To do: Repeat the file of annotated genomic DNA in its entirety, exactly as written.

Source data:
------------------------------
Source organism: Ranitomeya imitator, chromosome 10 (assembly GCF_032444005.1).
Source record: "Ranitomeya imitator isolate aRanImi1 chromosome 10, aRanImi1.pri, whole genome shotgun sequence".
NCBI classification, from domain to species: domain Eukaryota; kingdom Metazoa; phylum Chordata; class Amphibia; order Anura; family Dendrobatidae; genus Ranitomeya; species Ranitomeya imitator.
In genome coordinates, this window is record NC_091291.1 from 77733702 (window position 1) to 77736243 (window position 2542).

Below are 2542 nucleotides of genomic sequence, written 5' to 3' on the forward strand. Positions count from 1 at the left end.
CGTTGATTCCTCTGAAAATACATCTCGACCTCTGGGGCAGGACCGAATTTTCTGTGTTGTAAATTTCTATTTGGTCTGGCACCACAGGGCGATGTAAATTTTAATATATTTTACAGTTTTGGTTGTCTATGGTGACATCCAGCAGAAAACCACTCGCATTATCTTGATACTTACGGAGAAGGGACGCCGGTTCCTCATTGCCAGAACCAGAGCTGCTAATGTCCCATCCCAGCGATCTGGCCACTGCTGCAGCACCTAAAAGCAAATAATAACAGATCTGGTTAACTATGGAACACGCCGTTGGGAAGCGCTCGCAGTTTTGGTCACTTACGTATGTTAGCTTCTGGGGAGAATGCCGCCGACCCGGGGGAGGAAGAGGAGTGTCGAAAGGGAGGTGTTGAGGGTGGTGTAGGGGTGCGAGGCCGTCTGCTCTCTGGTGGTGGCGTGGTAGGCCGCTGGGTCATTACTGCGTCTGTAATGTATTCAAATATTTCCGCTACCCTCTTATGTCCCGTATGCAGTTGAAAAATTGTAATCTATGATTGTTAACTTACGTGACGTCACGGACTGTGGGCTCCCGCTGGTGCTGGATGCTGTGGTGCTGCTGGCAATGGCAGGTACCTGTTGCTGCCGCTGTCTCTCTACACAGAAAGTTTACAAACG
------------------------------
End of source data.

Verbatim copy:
Source organism: Ranitomeya imitator, chromosome 10 (assembly GCF_032444005.1).
Source record: "Ranitomeya imitator isolate aRanImi1 chromosome 10, aRanImi1.pri, whole genome shotgun sequence".
NCBI classification, from domain to species: domain Eukaryota; kingdom Metazoa; phylum Chordata; class Amphibia; order Anura; family Dendrobatidae; genus Ranitomeya; species Ranitomeya imitator.
In genome coordinates, this window is record NC_091291.1 from 77733702 (window position 1) to 77736243 (window position 2542).

Below are 2542 nucleotides of genomic sequence, written 5' to 3' on the forward strand. Positions count from 1 at the left end.
CGTTGATTCCTCTGAAAATACATCTCGACCTCTGGGGCAGGACCGAATTTTCTGTGTTGTAAATTTCTATTTGGTCTGGCACCACAGGGCGATGTAAATTTTAATATATTTTACAGTTTTGGTTGTCTATGGTGACATCCAGCAGAAAACCACTCGCATTATCTTGATACTTACGGAGAAGGGACGCCGGTTCCTCATTGCCAGAACCAGAGCTGCTAATGTCCCATCCCAGCGATCTGGCCACTGCTGCAGCACCTAAAAGCAAATAATAACAGATCTGGTTAACTATGGAACACGCCGTTGGGAAGCGCTCGCAGTTTTGGTCACTTACGTATGTTAGCTTCTGGGGAGAATGCCGCCGACCCGGGGGAGGAAGAGGAGTGTCGAAAGGGAGGTGTTGAGGGTGGTGTAGGGGTGCGAGGCCGTCTGCTCTCTGGTGGTGGCGTGGTAGGCCGCTGGGTCATTACTGCGTCTGTAATGTATTCAAATATTTCCGCTACCCTCTTATGTCCCGTATGCAGTTGAAAAATTGTAATCTATGATTGTTAACTTACGTGACGTCACGGACTGTGGGCTCCCGCTGGTGCTGGATGCTGTGGTGCTGCTGGCAATGGCAGGTACCTGTTGCTGCCGCTGTCTCTCTACACAGAAAGTTTACAAACG